the Musician: A lilting voice and strumming guitar drown out the noise of medical equipment in 3-year-old Moses Thompson’s room at Riley Hospital for Children at Indiana University Health. As he beats on a small drum with shakers and hits a colorful xylophone with mallets, he has no idea that this fun experience is also therapy. “Good job, Moses,” says Child Life Specialist Heather Troyer, who is teaming up with Music Therapy and Occupational Therapy colleagues to co-treat the little boy. His dad, Sean Thompson, M.D., is a Riley emergency medicine physician who works just two floors below Moses’ room. He says this kind of therapy has been “amazing” for Moses, who spends lots of time at Riley because of a rare lung condition. “Moses loves music,” explains Dr. Thompson. “He had been intubated for a while and was fairly weak, so the goal was getting back to his baseline function. Music therapy provides stimulation and distraction, which is great for him. Occupational therapy was helping him work on his upper arm strength by stacking and grabbing. Child Life also makes a big difference for us, whether it’s singing songs with him or walking into the operating room with him where we can’t go to keep him calm and comfortable. Overall, it has been a wonderful experience for us. They know Moses very well and love him.”

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80% of funding for Riley’s team of 24 Child Life Specialists is provided by Riley Children’s Foundation. Thank you for making a difference for children like Moses.

Moses Thompson Carmel, Ind.

They know Moses very well and love him.”

- Sean Thompson, M.D. Riley physician and dad

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V O I C E S

O F

R I L E Y

GOING THE DISTANCE

FOR LOGAN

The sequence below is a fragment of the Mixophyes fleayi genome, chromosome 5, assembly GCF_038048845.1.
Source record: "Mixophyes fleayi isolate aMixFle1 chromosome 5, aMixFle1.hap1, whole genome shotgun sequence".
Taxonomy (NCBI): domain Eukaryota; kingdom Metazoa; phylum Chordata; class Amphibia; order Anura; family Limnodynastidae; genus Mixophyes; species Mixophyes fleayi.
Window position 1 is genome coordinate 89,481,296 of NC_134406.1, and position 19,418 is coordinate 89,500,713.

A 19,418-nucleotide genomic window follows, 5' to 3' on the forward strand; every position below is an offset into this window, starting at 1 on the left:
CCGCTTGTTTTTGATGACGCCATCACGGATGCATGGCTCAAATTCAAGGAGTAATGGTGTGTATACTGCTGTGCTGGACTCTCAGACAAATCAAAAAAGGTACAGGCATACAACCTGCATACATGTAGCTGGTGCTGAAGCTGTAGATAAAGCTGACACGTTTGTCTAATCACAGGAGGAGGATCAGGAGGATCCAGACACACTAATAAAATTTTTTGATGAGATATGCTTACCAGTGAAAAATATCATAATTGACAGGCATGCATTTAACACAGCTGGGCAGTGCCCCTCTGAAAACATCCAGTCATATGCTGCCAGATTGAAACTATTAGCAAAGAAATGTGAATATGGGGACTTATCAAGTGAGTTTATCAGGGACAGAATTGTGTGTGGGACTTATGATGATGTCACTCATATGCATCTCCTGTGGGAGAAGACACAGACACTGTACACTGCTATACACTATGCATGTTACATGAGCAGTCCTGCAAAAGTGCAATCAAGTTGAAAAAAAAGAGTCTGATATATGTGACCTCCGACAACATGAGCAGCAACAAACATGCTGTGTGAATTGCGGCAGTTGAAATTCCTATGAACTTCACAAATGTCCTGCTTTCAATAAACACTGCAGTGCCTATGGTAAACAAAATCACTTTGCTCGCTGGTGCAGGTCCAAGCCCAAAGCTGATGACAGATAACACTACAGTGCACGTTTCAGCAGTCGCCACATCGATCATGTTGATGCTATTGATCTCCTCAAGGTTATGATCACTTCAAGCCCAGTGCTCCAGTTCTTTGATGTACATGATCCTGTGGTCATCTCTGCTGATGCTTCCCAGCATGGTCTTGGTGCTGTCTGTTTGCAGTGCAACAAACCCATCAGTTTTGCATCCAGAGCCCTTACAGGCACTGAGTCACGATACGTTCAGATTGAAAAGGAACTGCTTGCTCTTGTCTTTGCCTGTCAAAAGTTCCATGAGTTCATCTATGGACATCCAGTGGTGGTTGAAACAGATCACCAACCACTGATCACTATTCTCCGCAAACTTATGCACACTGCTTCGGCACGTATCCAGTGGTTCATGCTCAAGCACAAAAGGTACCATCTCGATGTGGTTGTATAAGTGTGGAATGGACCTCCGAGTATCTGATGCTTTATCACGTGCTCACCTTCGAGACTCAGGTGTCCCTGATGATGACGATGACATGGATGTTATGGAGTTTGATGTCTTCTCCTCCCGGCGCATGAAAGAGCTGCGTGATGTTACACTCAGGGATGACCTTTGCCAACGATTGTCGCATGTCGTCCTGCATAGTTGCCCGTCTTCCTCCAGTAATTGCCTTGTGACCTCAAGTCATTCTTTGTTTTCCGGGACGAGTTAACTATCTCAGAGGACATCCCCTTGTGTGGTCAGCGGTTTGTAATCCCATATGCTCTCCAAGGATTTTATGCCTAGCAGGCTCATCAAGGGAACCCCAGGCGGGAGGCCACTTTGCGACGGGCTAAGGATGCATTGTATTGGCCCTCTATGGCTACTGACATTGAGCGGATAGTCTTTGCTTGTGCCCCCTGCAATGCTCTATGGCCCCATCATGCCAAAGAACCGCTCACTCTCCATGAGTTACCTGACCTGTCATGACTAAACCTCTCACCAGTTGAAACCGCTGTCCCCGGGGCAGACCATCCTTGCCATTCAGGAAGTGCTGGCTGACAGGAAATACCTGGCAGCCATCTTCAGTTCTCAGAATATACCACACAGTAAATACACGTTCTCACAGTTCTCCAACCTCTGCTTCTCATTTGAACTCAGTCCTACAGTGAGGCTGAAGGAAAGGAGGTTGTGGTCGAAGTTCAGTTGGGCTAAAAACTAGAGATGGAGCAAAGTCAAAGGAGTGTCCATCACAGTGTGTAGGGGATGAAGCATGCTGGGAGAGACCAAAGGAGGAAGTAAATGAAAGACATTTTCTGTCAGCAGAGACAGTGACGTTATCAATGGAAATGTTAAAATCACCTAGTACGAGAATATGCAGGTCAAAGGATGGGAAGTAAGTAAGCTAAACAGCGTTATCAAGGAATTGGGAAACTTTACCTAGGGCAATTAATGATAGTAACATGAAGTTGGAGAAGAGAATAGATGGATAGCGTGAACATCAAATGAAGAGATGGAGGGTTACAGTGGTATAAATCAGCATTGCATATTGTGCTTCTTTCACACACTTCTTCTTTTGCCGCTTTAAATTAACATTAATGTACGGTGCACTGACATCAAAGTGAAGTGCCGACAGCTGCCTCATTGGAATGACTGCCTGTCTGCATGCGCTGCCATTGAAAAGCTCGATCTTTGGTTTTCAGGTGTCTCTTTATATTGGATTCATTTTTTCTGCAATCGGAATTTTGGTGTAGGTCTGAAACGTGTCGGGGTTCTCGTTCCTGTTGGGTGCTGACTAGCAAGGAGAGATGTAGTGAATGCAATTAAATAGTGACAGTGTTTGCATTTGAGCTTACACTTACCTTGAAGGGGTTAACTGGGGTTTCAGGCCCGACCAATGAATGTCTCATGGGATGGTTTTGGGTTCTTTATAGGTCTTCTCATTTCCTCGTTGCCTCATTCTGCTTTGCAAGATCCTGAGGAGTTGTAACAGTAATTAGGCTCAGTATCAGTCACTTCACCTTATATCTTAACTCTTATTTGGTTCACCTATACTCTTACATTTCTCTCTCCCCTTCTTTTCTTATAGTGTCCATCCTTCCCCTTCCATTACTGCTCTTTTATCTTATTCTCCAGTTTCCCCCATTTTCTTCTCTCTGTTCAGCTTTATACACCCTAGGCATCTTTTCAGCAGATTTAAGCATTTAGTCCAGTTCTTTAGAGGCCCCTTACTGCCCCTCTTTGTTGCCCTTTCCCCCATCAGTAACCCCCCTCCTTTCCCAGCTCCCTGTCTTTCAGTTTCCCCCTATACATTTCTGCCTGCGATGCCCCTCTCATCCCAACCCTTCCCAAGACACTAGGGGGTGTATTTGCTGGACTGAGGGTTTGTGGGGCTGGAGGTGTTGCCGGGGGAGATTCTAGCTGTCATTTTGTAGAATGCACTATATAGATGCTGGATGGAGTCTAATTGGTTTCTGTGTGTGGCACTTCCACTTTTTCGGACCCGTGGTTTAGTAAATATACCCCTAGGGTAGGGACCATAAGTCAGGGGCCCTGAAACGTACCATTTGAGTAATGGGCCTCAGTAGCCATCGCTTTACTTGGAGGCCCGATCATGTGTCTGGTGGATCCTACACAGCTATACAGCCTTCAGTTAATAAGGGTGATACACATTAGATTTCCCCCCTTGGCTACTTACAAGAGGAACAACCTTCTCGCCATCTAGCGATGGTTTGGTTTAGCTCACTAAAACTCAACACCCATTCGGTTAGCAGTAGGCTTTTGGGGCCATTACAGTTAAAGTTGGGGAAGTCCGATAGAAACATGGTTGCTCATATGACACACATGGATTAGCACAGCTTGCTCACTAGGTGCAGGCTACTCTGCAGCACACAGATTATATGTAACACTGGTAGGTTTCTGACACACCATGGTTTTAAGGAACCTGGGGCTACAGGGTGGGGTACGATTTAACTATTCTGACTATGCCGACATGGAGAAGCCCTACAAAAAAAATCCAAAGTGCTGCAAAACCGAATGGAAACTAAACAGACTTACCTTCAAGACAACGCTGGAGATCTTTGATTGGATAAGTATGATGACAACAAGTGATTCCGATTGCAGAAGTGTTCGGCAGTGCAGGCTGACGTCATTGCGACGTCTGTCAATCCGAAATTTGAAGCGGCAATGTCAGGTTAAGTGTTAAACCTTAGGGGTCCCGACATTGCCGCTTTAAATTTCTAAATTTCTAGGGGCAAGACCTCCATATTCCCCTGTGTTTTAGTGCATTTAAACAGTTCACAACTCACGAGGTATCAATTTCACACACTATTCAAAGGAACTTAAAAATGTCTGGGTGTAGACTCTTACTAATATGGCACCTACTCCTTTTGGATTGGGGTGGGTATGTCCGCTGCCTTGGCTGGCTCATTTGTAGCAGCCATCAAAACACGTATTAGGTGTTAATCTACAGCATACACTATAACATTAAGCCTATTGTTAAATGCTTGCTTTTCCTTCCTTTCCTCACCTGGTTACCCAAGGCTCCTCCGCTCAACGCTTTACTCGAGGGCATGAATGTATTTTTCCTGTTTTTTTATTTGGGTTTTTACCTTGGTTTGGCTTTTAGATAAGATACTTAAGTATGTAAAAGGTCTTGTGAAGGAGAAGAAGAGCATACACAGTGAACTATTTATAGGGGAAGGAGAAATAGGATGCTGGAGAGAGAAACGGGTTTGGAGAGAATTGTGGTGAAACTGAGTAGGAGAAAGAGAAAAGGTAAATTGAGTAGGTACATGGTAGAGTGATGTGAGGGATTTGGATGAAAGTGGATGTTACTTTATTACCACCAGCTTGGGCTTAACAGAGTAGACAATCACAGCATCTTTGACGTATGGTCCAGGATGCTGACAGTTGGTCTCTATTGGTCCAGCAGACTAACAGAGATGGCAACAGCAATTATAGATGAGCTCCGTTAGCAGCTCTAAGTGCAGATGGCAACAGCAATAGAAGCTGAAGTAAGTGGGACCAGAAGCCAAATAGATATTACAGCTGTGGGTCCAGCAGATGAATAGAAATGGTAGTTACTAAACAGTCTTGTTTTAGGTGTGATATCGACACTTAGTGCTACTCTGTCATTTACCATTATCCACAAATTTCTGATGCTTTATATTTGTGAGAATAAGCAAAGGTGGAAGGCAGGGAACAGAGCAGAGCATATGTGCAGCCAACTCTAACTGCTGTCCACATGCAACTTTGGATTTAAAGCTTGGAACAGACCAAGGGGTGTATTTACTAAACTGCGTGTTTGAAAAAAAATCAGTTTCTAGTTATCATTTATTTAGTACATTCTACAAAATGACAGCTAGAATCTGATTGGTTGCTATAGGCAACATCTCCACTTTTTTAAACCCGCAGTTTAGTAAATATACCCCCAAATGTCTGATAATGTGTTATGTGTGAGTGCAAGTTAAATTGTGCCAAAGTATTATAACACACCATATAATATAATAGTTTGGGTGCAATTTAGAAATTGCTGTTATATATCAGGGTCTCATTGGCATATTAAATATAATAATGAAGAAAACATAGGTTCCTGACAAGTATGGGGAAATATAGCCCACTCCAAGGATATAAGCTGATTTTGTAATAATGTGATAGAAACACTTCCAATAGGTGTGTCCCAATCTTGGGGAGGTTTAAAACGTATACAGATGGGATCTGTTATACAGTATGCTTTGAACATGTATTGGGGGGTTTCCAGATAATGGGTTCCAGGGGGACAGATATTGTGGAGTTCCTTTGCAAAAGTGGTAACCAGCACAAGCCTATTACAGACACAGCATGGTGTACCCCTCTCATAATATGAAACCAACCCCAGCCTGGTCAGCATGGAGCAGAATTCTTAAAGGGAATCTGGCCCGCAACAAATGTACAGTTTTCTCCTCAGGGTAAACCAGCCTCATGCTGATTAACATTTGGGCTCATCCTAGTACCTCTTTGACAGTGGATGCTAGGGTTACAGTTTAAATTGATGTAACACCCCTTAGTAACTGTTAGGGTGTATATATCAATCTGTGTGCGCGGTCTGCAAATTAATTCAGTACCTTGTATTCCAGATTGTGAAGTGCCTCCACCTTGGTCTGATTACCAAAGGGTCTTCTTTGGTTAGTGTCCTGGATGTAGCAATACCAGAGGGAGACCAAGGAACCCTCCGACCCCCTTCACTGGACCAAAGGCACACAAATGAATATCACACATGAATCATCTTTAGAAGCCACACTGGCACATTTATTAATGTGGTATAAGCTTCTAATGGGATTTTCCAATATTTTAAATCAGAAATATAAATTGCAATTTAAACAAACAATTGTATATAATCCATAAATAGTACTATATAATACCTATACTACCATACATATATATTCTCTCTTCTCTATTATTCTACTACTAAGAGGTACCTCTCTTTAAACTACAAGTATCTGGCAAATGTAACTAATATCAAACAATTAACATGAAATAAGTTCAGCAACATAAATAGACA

SAMANTHA MATEER Riley mother Valparaiso, Ind. My first visit to Riley Hospital for Children at Indiana University Health for a meeting with doctors was overwhelming. Our son Logan had a diagnosis of CDH (congenital diaphragmatic hernia) before he was born. His diaphragm didn’t fully develop, causing his small intestine to slide up and down. Facing a 50 percent fatality rate for our son, my husband Jacob and I stayed strong and hoped for the best. We had two options when we received Logan’s diagnosis from our local Maternal-Fetal Medicine (MFM) physician, Amy Rouse-Ho, M.D. We could go to the Chicago-area children’s hospitals, which would have been a considerably shorter trip from our home in Valparaiso, Ind., or we could choose Riley Hospital for Children. Our doctor recommended Riley due to her experience there and knowledge of its staff. When it came to the care our son needed, we would travel any distance. It was a scary helicopter ride from Porter County, Ind., to IU Health Methodist Hospital in Indianapolis for delivery. Jennifer Weida, M.D., served as our Riley Maternal-Fetal Medicine Specialist. Logan was born via emergency C-section on April 30, 2018 and brought to Riley Hospital. Logan needed surgery to repair his hernia, and Riley Pediatric Surgeon Cartland Burns, M.D., did this thoracoscopically, through a tiny incision. The normal hospital stay for a CDH baby is one to three months, so my husband and I packed a bag expecting to stay at least 30 days. Due to the tremendous care and skill of the staff at Riley, Logan went home only 11 days after surgery. Without the knowledge of Dr. Rouse-Ho, Dr. Burns, and the great nurses at Riley—especially Mary Lynn Foster—we would not be doing as well as we are. From the bottom of our hearts, we say “thank you” to all the donors who support Riley Hospital for Children. Riley could not provide extraordinary care without your help.